Roger: “No, they didn’t perform The Analysis* for the whole record!”

*Valid only for Roger’s definition of “The Analysis”.

Roger has taken a concession that the paper did not do something it never claimed to have done and declared victory. Perhaps at some point he’ll realize that claiming something does not make it so.


Roger has repeatedly made the claim that Stefan Rahmstorf “confirmed” Roger’s critique. Roger’s original critique was that the 1880-1910 were not analyzed by Rahmstorf and Coumou. This original critique is patently false, as the paper shows in the excerpt I posted above.

The basis for Roger claiming that Rahmstorf “confirmed” his critique was Rahmstorf stating that a linear trend was not used in analyzing the 1880-2009, as is clear in the paper.

I let Rahmstorf know that Roger was claiming Rahmstorf confirmed Roger’s critique. Rahmstorf responded:

That is truly bizarre, since what I responded to Pielke (in full) was: “We did not try this for a linear trend 1880-2009. The data are not well described by a linear trend over this period.” As shown in the paper and above, our main conclusion regarding Moscow (the 80% probability) rests on our Monte Carlo simulations using a non-linear trend line, and of course is based on the full data period 1880-2009. Nowhere did we “use 1910-2009 trends as the basis for calculating 1880-2009 exceedence probabilities”, and I can’t think why doing this would make sense. Faced with this kind of libelous distortion I will not answer any further questions from Pielke now or in future. As an aside, our paper was reviewed not only by two climate experts but in addition by two statistics experts coming from other fields. If someone thinks that using a linear trend would have been preferable, that is fine with me – they should do it and publish the result in a journal. I doubt, though, whether after subtracting a linear trend the residual would fulfill the condition of being uncorrelated white noise, an important condition in this analysis.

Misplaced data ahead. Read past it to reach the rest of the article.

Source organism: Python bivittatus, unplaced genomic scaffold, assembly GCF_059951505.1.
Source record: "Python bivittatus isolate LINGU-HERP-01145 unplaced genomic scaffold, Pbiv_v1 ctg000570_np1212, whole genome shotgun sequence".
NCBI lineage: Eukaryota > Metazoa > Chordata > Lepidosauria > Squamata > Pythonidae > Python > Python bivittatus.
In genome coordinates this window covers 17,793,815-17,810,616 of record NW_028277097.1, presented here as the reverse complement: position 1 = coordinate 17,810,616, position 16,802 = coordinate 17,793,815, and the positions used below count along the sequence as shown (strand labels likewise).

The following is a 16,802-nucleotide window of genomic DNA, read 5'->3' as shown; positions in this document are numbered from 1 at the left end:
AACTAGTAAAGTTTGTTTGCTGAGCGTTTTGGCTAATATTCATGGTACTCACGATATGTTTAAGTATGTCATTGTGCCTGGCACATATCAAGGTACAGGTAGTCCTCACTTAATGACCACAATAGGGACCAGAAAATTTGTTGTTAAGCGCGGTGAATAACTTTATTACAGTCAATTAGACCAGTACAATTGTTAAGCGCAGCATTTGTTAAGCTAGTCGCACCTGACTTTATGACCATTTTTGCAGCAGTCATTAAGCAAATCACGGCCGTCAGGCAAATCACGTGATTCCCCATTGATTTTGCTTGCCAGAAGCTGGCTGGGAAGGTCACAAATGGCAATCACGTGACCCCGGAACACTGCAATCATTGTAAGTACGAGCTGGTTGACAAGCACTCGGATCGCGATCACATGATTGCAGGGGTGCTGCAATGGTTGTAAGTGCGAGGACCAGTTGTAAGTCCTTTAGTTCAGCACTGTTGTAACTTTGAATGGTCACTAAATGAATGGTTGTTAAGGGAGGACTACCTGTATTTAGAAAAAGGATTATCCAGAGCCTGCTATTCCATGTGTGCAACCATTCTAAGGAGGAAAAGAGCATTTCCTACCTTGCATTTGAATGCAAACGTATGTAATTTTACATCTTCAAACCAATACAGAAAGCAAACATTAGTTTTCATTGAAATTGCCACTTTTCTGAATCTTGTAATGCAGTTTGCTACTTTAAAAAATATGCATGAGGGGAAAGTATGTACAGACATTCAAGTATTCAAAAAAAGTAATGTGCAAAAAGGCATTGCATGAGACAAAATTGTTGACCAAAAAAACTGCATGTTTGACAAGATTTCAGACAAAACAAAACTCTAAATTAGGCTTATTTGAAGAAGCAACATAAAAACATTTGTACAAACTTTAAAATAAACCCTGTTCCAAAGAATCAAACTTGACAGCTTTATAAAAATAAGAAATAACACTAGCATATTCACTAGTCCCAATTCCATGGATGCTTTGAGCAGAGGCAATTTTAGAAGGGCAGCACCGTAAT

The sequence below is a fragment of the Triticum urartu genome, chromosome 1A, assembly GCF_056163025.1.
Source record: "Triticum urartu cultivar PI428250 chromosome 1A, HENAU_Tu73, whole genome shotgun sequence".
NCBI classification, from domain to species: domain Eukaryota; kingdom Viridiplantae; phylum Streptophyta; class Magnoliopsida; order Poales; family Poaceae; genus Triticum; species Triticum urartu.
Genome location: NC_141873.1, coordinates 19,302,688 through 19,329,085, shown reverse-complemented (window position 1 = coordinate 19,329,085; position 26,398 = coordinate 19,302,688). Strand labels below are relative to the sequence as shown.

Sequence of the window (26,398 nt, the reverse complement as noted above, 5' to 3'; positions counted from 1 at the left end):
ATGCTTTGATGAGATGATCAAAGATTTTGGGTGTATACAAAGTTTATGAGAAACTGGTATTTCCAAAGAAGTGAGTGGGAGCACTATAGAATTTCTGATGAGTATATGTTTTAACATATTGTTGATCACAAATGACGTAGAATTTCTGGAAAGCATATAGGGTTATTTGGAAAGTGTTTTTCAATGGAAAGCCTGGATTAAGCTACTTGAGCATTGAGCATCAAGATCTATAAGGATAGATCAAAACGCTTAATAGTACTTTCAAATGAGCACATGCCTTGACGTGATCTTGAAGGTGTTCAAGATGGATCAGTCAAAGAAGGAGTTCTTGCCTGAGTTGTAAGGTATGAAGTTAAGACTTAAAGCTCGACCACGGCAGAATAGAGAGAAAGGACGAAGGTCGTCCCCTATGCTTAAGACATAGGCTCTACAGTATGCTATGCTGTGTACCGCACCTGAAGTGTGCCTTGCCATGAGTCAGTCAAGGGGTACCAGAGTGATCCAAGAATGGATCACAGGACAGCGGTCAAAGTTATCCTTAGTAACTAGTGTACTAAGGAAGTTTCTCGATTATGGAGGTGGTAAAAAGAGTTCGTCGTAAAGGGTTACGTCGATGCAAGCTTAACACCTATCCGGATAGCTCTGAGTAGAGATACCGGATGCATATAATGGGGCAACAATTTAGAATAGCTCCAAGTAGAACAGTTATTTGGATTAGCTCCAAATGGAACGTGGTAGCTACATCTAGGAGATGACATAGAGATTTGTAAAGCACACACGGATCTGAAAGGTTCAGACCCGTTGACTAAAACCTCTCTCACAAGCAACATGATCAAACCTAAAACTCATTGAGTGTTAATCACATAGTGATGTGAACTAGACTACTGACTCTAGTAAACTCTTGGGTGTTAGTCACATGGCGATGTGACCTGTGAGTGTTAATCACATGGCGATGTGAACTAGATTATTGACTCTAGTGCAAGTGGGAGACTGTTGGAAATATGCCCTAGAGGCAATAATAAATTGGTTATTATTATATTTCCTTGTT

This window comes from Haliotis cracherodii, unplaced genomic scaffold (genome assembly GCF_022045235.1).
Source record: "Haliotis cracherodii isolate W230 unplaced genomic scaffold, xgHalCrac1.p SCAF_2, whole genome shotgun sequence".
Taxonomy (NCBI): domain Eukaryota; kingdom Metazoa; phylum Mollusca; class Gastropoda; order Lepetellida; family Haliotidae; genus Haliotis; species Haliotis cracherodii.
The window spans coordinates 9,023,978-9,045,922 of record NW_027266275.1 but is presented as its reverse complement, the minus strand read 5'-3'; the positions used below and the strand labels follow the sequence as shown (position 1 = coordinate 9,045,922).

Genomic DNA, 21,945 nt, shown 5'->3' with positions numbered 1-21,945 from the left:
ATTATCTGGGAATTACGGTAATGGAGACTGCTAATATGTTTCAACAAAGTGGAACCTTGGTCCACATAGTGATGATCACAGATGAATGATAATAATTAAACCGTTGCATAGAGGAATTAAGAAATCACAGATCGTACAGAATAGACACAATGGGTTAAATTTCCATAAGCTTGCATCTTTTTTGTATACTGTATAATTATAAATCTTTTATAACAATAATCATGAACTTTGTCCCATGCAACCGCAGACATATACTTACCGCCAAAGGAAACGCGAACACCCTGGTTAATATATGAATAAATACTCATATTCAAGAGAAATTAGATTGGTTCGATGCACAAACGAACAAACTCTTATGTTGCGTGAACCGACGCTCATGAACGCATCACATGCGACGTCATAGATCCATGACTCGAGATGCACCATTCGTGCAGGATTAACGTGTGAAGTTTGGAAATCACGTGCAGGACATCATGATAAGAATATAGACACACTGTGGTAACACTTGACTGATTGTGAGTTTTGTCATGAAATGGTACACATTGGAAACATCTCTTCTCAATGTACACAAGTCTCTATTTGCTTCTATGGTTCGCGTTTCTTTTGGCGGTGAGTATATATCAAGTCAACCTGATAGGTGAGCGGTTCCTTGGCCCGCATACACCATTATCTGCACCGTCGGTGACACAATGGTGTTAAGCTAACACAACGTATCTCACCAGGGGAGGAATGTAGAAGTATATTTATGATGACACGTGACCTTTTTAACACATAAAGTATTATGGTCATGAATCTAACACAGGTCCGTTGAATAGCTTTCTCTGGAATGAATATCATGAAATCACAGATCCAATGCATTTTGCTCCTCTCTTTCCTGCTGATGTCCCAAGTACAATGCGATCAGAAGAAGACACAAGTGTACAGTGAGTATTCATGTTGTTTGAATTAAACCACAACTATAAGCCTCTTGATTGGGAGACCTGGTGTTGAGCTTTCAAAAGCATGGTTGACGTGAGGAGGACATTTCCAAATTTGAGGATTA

And on a final note, Pielke actually had the nerve to write this:

You may read the paper differently than I do and you may interpret Rahmstorf’s comments differently than I do — happens all the time on these blogs. In such a situation I propose that the best course of action would be to solicit further information to resolve the dispute. Or, perhaps you’d rather we just make comments about motives and call each other names

This, after he wrote a post impugning the field over an “omission” that existed only in his mind. Unreal.

Exoneration fails to appease conspiracy theorists, cont’d, cont’d, cont’d

Image courtesy of Flickr user "Jennoit", used under Creative Commons

The National Science Foundation’s Inspector General office has completed its inquiry into allegations of misconduct leveled at Penn State climate scientist, RealClimate blogger, and “hockey stick” lead author Mike Mann. Yet again, Mann was cleared of all allegations of misconduct. And, yet again, this does nothing to dissuade the paranoid conspiracy theorists that fancy themselves “skeptics” but who are anything but.

As always, Conspiracy Theory 101 dictates that when an investigation fails to confirm your tin foil nuttery, it can only mean that the investigation was illegitimate and part of the conspiracy. Previous examples here, here, and here.

[UPDATELike clockwork...]

Hoisted on their own petard

The all out assault on climate reality continues. Anti-science front group SPPI has put together a series of attacks on RealClimate by the Pielkes and others, courtesy of Marc “Swiftboat” Morano.

A favored tactic of denialists is to take the short term behavior of a noisy system to claim that there is no underlying trend. This is most frequently seen in claims that it’s been cooling since 1998 or 2001, when it’s clear that you need at least 20-30 years of temperature data to make meaningful claims about global trends.

Regular readers may remember Bjorn Lomborg using a version of this misdirection to argue that sea levels haven’t been rising recently, and more recently Stefan Rahmstorf’s brutal demolition of Lomborg’s chicanery. Lomborg wasn’t the only person making absurd claims about sea level rise based on a handful of data.